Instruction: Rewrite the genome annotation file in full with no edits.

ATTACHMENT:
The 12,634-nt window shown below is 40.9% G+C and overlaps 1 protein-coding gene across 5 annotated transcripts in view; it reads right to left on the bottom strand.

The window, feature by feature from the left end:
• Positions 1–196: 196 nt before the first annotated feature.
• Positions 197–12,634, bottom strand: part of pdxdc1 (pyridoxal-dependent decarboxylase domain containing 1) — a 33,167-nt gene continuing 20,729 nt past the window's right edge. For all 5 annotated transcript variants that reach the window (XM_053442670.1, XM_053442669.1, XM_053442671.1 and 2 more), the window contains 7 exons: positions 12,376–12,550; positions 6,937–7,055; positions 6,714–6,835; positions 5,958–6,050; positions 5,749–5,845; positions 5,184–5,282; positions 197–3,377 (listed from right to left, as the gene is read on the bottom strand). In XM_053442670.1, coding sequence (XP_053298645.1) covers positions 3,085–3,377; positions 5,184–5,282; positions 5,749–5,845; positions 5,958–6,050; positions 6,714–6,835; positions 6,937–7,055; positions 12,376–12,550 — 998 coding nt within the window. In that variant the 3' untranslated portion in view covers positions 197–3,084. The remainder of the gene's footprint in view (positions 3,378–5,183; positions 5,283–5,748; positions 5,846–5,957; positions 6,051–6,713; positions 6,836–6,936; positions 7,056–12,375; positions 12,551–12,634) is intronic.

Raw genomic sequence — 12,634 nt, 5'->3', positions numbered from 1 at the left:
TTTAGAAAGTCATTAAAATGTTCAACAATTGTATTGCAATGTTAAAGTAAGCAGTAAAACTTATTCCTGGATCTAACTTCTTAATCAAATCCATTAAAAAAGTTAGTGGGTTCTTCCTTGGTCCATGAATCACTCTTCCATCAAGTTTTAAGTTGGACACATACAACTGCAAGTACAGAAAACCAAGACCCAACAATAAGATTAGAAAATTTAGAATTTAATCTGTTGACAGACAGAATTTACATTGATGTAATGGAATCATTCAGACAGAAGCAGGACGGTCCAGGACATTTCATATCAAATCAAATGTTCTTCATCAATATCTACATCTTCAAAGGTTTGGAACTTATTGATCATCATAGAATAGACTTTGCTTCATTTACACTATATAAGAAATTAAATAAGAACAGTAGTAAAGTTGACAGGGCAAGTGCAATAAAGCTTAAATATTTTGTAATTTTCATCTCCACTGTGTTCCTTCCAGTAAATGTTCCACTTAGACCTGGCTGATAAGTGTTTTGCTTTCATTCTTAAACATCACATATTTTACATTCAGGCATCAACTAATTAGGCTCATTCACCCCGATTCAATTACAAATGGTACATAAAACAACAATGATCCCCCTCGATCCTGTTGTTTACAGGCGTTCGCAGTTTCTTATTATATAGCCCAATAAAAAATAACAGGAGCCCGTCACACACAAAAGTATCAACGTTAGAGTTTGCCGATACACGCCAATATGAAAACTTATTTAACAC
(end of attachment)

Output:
The 12,634-nt window shown below is 40.9% G+C and overlaps 1 protein-coding gene across 5 annotated transcripts in view; it reads right to left on the bottom strand.

The window, feature by feature from the left end:
• Positions 1–196: 196 nt before the first annotated feature.
• Positions 197–12,634, bottom strand: part of pdxdc1 (pyridoxal-dependent decarboxylase domain containing 1) — a 33,167-nt gene continuing 20,729 nt past the window's right edge. For all 5 annotated transcript variants that reach the window (XM_053442670.1, XM_053442669.1, XM_053442671.1 and 2 more), the window contains 7 exons: positions 12,376–12,550; positions 6,937–7,055; positions 6,714–6,835; positions 5,958–6,050; positions 5,749–5,845; positions 5,184–5,282; positions 197–3,377 (listed from right to left, as the gene is read on the bottom strand). In XM_053442670.1, coding sequence (XP_053298645.1) covers positions 3,085–3,377; positions 5,184–5,282; positions 5,749–5,845; positions 5,958–6,050; positions 6,714–6,835; positions 6,937–7,055; positions 12,376–12,550 — 998 coding nt within the window. In that variant the 3' untranslated portion in view covers positions 197–3,084. The remainder of the gene's footprint in view (positions 3,378–5,183; positions 5,283–5,748; positions 5,846–5,957; positions 6,051–6,713; positions 6,836–6,936; positions 7,056–12,375; positions 12,551–12,634) is intronic.

Raw genomic sequence — 12,634 nt, 5'->3', positions numbered from 1 at the left:
TTTAGAAAGTCATTAAAATGTTCAACAATTGTATTGCAATGTTAAAGTAAGCAGTAAAACTTATTCCTGGATCTAACTTCTTAATCAAATCCATTAAAAAAGTTAGTGGGTTCTTCCTTGGTCCATGAATCACTCTTCCATCAAGTTTTAAGTTGGACACATACAACTGCAAGTACAGAAAACCAAGACCCAACAATAAGATTAGAAAATTTAGAATTTAATCTGTTGACAGACAGAATTTACATTGATGTAATGGAATCATTCAGACAGAAGCAGGACGGTCCAGGACATTTCATATCAAATCAAATGTTCTTCATCAATATCTACATCTTCAAAGGTTTGGAACTTATTGATCATCATAGAATAGACTTTGCTTCATTTACACTATATAAGAAATTAAATAAGAACAGTAGTAAAGTTGACAGGGCAAGTGCAATAAAGCTTAAATATTTTGTAATTTTCATCTCCACTGTGTTCCTTCCAGTAAATGTTCCACTTAGACCTGGCTGATAAGTGTTTTGCTTTCATTCTTAAACATCACATATTTTACATTCAGGCATCAACTAATTAGGCTCATTCACCCCGATTCAATTACAAATGGTACATAAAACAACAATGATCCCCCTCGATCCTGTTGTTTACAGGCGTTCGCAGTTTCTTATTATATAGCCCAATAAAAAATAACAGGAGCCCGTCACACACAAAAGTATCAACGTTAGAGTTTGCCGATACACGCCAATATGAAAACTTATTTAACAC